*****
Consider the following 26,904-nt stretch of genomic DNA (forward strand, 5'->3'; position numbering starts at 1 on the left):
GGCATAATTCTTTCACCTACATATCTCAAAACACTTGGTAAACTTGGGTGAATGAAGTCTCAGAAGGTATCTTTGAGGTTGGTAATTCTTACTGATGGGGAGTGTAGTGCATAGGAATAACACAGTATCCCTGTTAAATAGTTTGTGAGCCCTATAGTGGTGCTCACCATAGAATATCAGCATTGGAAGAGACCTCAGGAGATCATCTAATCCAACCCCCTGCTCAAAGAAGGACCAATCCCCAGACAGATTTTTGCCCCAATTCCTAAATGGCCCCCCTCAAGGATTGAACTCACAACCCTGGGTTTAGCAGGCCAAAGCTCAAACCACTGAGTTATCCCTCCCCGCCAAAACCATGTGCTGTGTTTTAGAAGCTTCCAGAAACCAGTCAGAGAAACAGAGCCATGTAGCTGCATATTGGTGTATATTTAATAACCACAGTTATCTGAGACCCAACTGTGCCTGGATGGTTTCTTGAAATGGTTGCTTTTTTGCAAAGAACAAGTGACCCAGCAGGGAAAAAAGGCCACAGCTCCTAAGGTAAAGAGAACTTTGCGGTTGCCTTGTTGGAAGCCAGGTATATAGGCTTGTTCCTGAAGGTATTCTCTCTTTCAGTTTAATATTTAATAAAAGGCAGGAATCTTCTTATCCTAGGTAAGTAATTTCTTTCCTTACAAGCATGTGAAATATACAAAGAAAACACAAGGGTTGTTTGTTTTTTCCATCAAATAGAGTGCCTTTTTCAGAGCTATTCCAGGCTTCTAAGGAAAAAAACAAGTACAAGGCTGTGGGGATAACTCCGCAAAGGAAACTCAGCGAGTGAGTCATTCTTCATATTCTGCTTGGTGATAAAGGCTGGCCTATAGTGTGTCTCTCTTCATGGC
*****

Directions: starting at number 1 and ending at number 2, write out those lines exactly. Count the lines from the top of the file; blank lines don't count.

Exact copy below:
Consider the following 26,904-nt stretch of genomic DNA (forward strand, 5'->3'; position numbering starts at 1 on the left):
GGCATAATTCTTTCACCTACATATCTCAAAACACTTGGTAAACTTGGGTGAATGAAGTCTCAGAAGGTATCTTTGAGGTTGGTAATTCTTACTGATGGGGAGTGTAGTGCATAGGAATAACACAGTATCCCTGTTAAATAGTTTGTGAGCCCTATAGTGGTGCTCACCATAGAATATCAGCATTGGAAGAGACCTCAGGAGATCATCTAATCCAACCCCCTGCTCAAAGAAGGACCAATCCCCAGACAGATTTTTGCCCCAATTCCTAAATGGCCCCCCTCAAGGATTGAACTCACAACCCTGGGTTTAGCAGGCCAAAGCTCAAACCACTGAGTTATCCCTCCCCGCCAAAACCATGTGCTGTGTTTTAGAAGCTTCCAGAAACCAGTCAGAGAAACAGAGCCATGTAGCTGCATATTGGTGTATATTTAATAACCACAGTTATCTGAGACCCAACTGTGCCTGGATGGTTTCTTGAAATGGTTGCTTTTTTGCAAAGAACAAGTGACCCAGCAGGGAAAAAAGGCCACAGCTCCTAAGGTAAAGAGAACTTTGCGGTTGCCTTGTTGGAAGCCAGGTATATAGGCTTGTTCCTGAAGGTATTCTCTCTTTCAGTTTAATATTTAATAAAAGGCAGGAATCTTCTTATCCTAGGTAAGTAATTTCTTTCCTTACAAGCATGTGAAATATACAAAGAAAACACAAGGGTTGTTTGTTTTTTCCATCAAATAGAGTGCCTTTTTCAGAGCTATTCCAGGCTTCTAAGGAAAAAAACAAGTACAAGGCTGTGGGGATAACTCCGCAAAGGAAACTCAGCGAGTGAGTCATTCTTCATATTCTGCTTGGTGATAAAGGCTGGCCTATAGTGTGTCTCTCTTCATGGC